Let’s say that you just found out that you’re the beneficiary of a $3 million trust fund, and there are a total of three beneficiaries. Each beneficiary stands to receive $1 million dollars. That is an exciting day that doesn’t happen to many people.
You wonder when you are going to receive the $1 million. You reach out to the trustee and the trustee says that it is going to be at least a year and a half to two years before the trustee can complete the trust administration and then the trustee will distribute your share of the trust to you.
What is a Preliminary Distribution?
Well, that is not the way it should happen. You really should not have to wait that long to receive a distribution. In California, trustees are permitted and encouraged to make what are called preliminary distributions. A preliminary distribution is a distribution that is made well before the final distribution when the trustee completes the trust administration.
If the trust contains $3 million, the way the courts look at this is— does the trustee need all $3 million to complete the trust administration? In most cases, the answer is “No.” The trustee might need $100,000 to $300,000 to complete the trust administration. If that’s the case, the trustee can make a rather sizeable preliminary distribution to each one of the trust beneficiaries on an interim basis.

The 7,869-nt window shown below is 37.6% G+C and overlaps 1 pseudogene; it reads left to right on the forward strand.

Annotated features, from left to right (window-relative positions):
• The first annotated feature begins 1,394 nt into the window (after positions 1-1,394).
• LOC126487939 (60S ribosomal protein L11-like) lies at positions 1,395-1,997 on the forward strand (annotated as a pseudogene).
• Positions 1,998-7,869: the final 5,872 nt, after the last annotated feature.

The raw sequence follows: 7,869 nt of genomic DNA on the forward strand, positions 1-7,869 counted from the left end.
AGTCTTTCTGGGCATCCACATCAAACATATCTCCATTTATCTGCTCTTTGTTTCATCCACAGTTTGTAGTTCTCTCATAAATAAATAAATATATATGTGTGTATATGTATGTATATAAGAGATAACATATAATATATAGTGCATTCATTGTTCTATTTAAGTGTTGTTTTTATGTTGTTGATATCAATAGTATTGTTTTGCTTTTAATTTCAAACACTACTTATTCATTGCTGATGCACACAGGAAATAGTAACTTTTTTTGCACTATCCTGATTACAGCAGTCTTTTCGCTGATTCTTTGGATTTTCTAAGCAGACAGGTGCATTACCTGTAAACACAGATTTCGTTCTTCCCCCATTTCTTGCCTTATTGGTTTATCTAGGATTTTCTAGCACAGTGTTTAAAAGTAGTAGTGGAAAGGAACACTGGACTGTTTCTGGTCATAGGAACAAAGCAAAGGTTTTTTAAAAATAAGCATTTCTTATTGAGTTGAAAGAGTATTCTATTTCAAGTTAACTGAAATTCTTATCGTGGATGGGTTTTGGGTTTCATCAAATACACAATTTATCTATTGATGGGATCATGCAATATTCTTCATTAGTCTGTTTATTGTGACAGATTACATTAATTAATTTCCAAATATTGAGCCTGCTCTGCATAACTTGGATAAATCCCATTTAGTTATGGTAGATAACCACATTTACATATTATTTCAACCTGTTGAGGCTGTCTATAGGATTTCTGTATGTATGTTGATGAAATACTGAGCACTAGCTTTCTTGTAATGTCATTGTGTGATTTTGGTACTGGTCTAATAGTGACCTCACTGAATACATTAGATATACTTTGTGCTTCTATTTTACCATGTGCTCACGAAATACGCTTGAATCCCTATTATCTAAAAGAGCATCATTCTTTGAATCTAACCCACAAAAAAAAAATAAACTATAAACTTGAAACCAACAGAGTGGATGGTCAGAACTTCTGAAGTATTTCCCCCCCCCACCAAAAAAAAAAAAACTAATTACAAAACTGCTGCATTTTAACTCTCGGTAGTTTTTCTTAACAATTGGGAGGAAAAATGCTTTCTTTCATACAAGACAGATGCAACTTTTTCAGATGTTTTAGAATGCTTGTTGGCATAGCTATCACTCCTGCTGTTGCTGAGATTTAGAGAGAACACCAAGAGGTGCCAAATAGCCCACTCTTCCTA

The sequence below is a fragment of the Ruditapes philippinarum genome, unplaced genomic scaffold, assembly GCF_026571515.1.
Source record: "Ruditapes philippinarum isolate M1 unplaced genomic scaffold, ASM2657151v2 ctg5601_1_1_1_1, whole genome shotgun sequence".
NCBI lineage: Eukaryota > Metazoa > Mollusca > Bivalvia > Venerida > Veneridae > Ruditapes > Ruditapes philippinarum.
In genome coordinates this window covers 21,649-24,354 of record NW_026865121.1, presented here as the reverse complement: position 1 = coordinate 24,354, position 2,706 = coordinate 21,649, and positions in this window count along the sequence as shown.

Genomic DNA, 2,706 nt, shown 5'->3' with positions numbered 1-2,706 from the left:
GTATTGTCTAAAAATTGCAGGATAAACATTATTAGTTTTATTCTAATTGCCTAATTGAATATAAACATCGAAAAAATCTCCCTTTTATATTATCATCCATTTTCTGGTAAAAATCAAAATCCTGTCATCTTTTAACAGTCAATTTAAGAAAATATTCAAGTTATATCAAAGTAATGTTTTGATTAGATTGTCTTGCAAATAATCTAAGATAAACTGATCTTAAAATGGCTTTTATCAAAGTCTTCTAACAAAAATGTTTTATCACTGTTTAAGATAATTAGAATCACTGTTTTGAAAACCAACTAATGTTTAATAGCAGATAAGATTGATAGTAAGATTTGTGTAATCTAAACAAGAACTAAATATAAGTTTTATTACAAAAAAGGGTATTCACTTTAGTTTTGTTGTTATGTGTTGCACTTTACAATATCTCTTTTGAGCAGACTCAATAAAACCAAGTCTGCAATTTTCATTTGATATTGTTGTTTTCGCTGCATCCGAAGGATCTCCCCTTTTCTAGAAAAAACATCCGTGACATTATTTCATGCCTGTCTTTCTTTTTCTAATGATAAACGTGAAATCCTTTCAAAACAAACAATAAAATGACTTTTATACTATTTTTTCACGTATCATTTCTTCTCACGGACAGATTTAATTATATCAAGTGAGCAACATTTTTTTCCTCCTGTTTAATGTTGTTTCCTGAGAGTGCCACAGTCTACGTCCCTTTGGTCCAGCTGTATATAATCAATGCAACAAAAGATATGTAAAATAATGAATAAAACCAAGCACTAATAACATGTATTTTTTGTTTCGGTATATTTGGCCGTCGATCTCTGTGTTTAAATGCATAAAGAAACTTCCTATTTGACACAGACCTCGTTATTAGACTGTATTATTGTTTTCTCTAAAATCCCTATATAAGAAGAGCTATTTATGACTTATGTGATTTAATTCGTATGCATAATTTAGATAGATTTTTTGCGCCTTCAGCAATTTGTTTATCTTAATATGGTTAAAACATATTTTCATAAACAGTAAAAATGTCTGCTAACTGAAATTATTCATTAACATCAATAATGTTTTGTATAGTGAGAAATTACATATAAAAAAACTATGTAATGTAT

Remember, in this case, we have three beneficiaries. Each beneficiary is supposed to get approximately $1 million. It would not be unheard of to have a trustee distribute $500,000 or maybe even $600,000 or $700,000 to each beneficiary. There would still be enough left over to complete the trust administration.
If a trustee refuses to make a preliminary distribution, then you should seek the advice of a knowledgeable California trust litigation attorney who can go to the Probate Court and ask a judge to order the trustee to make a distribution to the beneficiaries. In most cases, we believe that the court would make a distribution of that large amount in a preliminary distribution.